History of Our Lady of Guidance

On 19 May 1571, the local sovereigns Sulayman III and Rajah Matanda ceded Kota Selurong (a client state of the Sultanate of Brunei) as well as the Kingdom of Tondo, to the Spanish Empire, with Miguel López de Legazpi, who had arrived from Mexico, consecrating the city to both Saint Pudentiana and Our Lady of Guidance.

In 1578, Philip II of Spain issued a royal decree invoking Our Lady of Guidance to be “sworn patroness” of Manila. The statue was first enshrined in Manila Cathedral inside the citadel of Intramuros until 1606, when the first shrine compound was built on the current site. Called La Hermita (“the Hermitage”) because of a Mexican hermit who lived in the area, the shrine was originally made of bamboo, nipa, and molave wood. It was later rebuilt in stone but suffered damaged in an earthquake in 1810.

The icon was first revered under the title of the Immaculate Conception, however, the Spanish explorers who first discovered her, together with the native Filipinos who witnessed their wishes and supplications granted before the icon, considered her as their mutual guide. When the image was later moved to Ermita shrine from Intramuros, the tower of the Ermita shrine emitted light at night or during storms. This light guided traveling ships and sailors in the darkness, and people named the icon “Our Lady of Guidance”.

In 1897, a novena booklet titled Novena o Pagsisiam sa Nuestra Señora de Guia (“Novena to Our Lady of Guidance”) was published by the Pontifical and Royal University of Santo Tomas in Manila. The text recounts the image’s origin story, where natives found it sitting on a trunk, and built a roof above it, and the surrounding pandan plants. The text goes on to condemn them for their polytheism, and mentions murder. The image initially had a feast day on 18 December, but the date was transferred to 19 May when a rainstorm struck Manila Cathedral in February 1771.

During the Second World War, the statue was saved by the parish priest of Ermita Church, Fr. Blas de Guernica, and a Justo N. López. They hid the statue in a niche of the church’s crypt a few weeks before the Allies liberated Manila in February 1945. After the battle, Fr. Rogelio Bedonia, along with a chaplain and four soldiers of the United States Army, went to the obliterated shrine, retrieved the icon, and brought it to a safer place. Until the construction of a temporary chapel, the icon stayed in a private house on Taft Avenue, in San Miguel de Mayumo and finally in Quiapo. The current shrine was built in 1947.

A replica of the image was made to commemorate the quadricentennial of the icon’s finding. From May 1970 to 1971, the replica visited almost all parishes, chapels, hospitals, schools, and other institutions in the Archdiocese of Manila. It is this replica that is brought out for processions and public veneration on its feast day, with the original remaining ensconced in its glass-covered alcove above the main altar. The statue was removed from the shrine and placed in the room of Pope John Paul II for the duration of his 1995 Apostolic visit.

In December 2011, EWTN featured the statue as the “oldest Marian Icon in the Philippines” in the program, “Mary: Mother of the Philippines”. Father Patrick Peyton also once preached a sermon on the Family Rosary Crusade in the presence of the image.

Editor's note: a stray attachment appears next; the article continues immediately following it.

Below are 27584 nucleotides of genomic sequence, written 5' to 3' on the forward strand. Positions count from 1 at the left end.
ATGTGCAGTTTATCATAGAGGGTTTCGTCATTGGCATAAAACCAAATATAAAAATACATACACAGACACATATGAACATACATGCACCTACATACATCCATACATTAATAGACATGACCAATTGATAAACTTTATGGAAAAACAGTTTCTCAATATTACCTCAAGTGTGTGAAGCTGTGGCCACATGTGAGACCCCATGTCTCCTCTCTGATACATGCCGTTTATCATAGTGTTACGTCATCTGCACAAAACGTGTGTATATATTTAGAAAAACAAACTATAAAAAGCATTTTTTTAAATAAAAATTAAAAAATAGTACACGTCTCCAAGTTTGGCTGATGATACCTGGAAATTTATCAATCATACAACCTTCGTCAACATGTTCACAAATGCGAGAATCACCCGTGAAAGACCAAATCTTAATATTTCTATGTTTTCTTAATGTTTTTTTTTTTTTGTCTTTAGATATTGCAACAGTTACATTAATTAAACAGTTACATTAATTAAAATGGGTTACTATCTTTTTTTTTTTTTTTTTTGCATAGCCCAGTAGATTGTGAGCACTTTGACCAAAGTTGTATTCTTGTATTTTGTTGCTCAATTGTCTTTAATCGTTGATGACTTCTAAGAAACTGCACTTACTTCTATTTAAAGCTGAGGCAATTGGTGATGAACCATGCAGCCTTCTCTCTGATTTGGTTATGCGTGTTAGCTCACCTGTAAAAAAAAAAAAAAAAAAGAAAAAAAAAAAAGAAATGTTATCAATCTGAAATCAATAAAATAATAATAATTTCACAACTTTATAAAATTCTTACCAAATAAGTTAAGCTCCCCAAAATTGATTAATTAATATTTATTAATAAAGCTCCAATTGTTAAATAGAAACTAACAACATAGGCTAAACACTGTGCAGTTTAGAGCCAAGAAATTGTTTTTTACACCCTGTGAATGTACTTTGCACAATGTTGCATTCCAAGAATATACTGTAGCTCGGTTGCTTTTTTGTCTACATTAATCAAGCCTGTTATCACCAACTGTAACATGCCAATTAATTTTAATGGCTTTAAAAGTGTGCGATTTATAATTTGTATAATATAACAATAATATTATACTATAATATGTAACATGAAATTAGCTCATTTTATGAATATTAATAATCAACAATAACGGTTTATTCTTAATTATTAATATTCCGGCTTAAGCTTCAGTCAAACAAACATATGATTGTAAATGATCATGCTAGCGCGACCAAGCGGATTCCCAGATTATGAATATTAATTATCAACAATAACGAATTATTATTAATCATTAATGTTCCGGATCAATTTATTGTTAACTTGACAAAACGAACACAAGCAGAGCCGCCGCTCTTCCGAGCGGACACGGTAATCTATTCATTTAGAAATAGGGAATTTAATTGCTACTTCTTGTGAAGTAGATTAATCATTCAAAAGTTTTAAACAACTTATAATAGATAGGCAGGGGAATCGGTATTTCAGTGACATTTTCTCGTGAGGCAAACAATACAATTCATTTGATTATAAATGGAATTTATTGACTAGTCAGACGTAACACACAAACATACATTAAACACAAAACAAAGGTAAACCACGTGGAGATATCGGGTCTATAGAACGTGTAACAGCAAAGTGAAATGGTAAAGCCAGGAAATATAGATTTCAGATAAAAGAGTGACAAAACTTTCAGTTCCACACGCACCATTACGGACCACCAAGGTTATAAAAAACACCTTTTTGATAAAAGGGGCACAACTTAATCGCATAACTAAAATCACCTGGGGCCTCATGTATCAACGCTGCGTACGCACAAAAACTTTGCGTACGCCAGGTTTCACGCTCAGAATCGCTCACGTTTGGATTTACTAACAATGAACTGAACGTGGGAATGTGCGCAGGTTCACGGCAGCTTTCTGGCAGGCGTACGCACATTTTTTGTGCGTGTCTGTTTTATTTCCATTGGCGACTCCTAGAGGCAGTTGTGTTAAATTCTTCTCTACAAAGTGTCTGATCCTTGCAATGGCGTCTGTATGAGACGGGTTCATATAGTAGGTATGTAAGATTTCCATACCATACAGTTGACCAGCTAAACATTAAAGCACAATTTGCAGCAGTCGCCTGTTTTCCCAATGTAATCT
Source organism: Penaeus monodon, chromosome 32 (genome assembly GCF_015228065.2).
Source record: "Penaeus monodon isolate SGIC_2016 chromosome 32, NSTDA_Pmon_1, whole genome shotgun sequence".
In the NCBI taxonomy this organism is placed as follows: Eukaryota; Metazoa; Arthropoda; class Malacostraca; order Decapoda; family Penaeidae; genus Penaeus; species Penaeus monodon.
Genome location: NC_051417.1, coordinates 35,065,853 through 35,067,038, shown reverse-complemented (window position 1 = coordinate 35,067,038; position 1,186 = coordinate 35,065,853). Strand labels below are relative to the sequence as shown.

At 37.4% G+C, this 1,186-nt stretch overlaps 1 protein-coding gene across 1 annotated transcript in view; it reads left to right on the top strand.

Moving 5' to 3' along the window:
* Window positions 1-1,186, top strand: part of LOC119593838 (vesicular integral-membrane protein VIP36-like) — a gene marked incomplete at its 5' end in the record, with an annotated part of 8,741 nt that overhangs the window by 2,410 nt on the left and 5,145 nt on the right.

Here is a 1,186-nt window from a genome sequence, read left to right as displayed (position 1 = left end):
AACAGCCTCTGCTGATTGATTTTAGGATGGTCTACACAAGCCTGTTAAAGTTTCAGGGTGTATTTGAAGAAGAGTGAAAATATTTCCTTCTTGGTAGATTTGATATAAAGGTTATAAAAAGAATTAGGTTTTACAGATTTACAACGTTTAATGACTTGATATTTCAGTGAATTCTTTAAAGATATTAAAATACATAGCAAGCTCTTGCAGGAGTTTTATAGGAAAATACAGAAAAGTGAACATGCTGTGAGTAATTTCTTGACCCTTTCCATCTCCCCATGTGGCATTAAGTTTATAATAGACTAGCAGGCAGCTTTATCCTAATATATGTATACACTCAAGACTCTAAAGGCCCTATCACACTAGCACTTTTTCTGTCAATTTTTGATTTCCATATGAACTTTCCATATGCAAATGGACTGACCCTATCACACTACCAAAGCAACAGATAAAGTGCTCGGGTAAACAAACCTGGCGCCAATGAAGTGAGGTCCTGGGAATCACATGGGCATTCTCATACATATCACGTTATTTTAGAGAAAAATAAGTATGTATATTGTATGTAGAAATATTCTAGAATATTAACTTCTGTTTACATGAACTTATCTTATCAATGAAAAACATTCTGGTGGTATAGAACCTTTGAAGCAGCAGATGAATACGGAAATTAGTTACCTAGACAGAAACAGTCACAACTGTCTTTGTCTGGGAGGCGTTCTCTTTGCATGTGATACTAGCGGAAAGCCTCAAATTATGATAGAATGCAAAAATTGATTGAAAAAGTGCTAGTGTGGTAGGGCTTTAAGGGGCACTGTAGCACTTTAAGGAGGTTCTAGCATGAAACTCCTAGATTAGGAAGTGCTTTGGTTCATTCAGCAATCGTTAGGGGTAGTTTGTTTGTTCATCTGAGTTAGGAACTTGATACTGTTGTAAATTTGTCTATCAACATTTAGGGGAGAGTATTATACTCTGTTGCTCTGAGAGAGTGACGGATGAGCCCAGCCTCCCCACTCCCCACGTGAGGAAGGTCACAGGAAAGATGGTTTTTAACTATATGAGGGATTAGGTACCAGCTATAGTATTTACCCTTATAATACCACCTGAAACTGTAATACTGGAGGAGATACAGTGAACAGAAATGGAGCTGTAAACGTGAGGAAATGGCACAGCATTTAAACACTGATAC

The Marian image was episcopally crowned on Rizal Day, 30 December 1955 by the Apostolic Nuncio to the Philippines, Archbishop Egidio Vagnozzi.

The statue was removed from the shrine and placed in the room of Pope John Paul II for the duration of his visit in early January 1995 for World Youth Day.

On 14 January 2015, the image was again removed from Ermita Church and translated to the Apostolic Nunciature along Taft Avenue, where Pope Francis stayed during his visit to the Philippines and Sri Lanka. The icon was later present at Quirino Grandstand for the Pope’s open-air Mass on 18 January.

Archdiocesan Shrine

The church was granted archdiocesan shrine status in 2005 under former Archbishop of Manila Cardinal Gaudencio Rosales. The current parish priest and rector is the Reverend Monsignor Mario David Enríquez, who was installed on 16 July 2015.


Due to the church’s proximity to the United States Embassy, the statue is often visited by locals who petition the Virgin for safety in overseas travel. Devotees claim that when invoked under this title, the Virgin’s intercession is speedy and miraculous, particularly in securing approval of requests for United States visas.

She is also considered the patroness of all Overseas Filipino Workers.

Feast Day - 19th May

It was erected right on the site where the image of Our Lady was found on May 19, 1571, making it the oldest among all those venerated in the Philippines. In 1578, the king of Spain, in a royal decree, declared Our Lady of Guidance as the “sworn patroness” of Manila.

The original feast day of the image was kept on 18 December, but the date was transferred to 19 May when a rainstorm hit Manila Cathedral in February 1771.

Feast Day of Our Lady of Guidance held on 19th May.

Mass Time


  • 6:30 am
  • 7:15 am
  • 12:15 pm
  • 6:00 pm
  • Sundays

  • 7:00 am
  • 8:00 am
  • 9:00 am
  • 10:00 am
  • 12:00 (Noon)
  • 5:00 pm
  • 6:00 pm
  • 7:00 pm
  • Church Visiting Time

  • Every Days : 6:00 am to 9:00 pm
  • Contact Info

    Ermita Church, Shrine of Our Lady of Guidance, 
    Flores, Ermita, Manila, 
    1000 Metro Manila, Philippines.

    Phone No.

    How to reach the Shrine

    Ninoy Aquino International Airport also known as Manila International Airport located in Manila, Philippines is the nearby Airport to the Shrine.

    Central Terminal (Manila Light Rail Station) in Manila, Philippines is the nearby Train Station to the Shrine.